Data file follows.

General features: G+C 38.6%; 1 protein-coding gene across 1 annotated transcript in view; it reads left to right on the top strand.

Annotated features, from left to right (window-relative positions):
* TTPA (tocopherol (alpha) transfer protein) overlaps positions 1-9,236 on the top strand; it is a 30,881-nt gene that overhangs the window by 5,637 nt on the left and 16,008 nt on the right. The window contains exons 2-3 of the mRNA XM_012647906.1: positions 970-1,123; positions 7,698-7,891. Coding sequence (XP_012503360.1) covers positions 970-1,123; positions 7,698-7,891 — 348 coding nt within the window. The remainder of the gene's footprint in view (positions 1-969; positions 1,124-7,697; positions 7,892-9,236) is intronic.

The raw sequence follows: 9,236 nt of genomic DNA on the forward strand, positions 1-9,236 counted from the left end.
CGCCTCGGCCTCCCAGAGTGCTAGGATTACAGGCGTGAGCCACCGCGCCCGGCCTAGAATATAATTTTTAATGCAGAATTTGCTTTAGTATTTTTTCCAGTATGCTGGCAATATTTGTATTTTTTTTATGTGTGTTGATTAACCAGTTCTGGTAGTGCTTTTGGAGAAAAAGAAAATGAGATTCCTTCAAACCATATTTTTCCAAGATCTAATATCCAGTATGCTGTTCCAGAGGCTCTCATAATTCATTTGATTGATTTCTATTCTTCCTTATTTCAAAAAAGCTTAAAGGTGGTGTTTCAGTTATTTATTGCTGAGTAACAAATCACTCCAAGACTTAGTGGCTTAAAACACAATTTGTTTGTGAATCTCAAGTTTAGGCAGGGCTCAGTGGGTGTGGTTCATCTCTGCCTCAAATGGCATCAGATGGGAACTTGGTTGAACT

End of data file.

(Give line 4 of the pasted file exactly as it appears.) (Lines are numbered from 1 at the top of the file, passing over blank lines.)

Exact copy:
The raw sequence follows: 9,236 nt of genomic DNA on the forward strand, positions 1-9,236 counted from the left end.